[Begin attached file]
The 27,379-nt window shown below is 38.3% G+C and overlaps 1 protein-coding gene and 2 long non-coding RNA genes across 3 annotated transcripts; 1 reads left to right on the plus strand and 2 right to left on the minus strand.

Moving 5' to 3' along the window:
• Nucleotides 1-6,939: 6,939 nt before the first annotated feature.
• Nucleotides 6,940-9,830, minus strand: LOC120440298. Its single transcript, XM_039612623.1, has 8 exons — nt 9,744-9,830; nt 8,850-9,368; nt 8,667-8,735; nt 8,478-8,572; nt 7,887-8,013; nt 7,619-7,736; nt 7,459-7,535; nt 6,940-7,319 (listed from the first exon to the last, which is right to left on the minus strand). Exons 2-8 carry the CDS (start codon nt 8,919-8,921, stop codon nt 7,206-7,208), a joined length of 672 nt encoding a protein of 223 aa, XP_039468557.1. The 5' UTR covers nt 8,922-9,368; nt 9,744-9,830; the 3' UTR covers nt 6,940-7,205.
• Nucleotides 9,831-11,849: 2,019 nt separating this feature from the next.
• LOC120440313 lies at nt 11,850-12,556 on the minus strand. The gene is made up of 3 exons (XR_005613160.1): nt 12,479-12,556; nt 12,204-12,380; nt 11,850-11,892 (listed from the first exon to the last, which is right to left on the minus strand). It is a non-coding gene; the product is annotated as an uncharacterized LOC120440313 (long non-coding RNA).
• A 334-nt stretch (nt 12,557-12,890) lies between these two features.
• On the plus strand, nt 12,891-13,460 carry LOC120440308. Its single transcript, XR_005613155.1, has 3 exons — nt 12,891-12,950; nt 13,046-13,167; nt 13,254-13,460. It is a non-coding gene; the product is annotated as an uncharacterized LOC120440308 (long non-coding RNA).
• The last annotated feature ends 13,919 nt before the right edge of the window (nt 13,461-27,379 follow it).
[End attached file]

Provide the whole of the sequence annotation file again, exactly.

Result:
The 27,379-nt window shown below is 38.3% G+C and overlaps 1 protein-coding gene and 2 long non-coding RNA genes across 3 annotated transcripts; 1 reads left to right on the plus strand and 2 right to left on the minus strand.

Moving 5' to 3' along the window:
• Nucleotides 1-6,939: 6,939 nt before the first annotated feature.
• Nucleotides 6,940-9,830, minus strand: LOC120440298. Its single transcript, XM_039612623.1, has 8 exons — nt 9,744-9,830; nt 8,850-9,368; nt 8,667-8,735; nt 8,478-8,572; nt 7,887-8,013; nt 7,619-7,736; nt 7,459-7,535; nt 6,940-7,319 (listed from the first exon to the last, which is right to left on the minus strand). Exons 2-8 carry the CDS (start codon nt 8,919-8,921, stop codon nt 7,206-7,208), a joined length of 672 nt encoding a protein of 223 aa, XP_039468557.1. The 5' UTR covers nt 8,922-9,368; nt 9,744-9,830; the 3' UTR covers nt 6,940-7,205.
• Nucleotides 9,831-11,849: 2,019 nt separating this feature from the next.
• LOC120440313 lies at nt 11,850-12,556 on the minus strand. The gene is made up of 3 exons (XR_005613160.1): nt 12,479-12,556; nt 12,204-12,380; nt 11,850-11,892 (listed from the first exon to the last, which is right to left on the minus strand). It is a non-coding gene; the product is annotated as an uncharacterized LOC120440313 (long non-coding RNA).
• A 334-nt stretch (nt 12,557-12,890) lies between these two features.
• On the plus strand, nt 12,891-13,460 carry LOC120440308. Its single transcript, XR_005613155.1, has 3 exons — nt 12,891-12,950; nt 13,046-13,167; nt 13,254-13,460. It is a non-coding gene; the product is annotated as an uncharacterized LOC120440308 (long non-coding RNA).
• The last annotated feature ends 13,919 nt before the right edge of the window (nt 13,461-27,379 follow it).